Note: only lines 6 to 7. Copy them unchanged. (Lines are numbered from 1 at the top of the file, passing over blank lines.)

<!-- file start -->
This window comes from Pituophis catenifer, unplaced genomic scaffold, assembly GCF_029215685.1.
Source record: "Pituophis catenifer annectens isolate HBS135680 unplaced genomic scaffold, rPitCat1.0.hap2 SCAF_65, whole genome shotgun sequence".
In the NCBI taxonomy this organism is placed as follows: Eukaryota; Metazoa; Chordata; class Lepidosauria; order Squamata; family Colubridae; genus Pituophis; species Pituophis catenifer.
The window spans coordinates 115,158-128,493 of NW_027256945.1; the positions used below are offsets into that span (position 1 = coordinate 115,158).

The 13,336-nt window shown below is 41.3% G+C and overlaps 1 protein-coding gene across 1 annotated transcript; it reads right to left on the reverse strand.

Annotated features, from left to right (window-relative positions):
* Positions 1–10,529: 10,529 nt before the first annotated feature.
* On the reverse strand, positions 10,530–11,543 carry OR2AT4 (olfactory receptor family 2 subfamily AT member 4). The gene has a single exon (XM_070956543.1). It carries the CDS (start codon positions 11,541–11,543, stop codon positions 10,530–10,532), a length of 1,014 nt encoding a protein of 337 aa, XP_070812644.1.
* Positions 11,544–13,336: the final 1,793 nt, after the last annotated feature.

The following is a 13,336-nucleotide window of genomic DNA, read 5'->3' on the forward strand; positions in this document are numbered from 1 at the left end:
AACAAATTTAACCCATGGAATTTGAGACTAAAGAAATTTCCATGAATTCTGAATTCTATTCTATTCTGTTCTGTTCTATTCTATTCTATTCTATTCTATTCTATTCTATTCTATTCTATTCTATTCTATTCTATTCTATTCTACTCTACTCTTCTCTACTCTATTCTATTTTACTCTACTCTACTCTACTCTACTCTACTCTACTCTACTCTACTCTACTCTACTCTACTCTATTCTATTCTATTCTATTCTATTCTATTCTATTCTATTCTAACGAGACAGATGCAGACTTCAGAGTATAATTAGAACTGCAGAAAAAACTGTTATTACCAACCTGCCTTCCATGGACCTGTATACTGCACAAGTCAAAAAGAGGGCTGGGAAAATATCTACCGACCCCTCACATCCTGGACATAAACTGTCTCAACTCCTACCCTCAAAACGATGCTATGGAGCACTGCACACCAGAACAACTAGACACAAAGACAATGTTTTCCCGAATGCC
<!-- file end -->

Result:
Annotated features, from left to right (window-relative positions):
* Positions 1–10,529: 10,529 nt before the first annotated feature.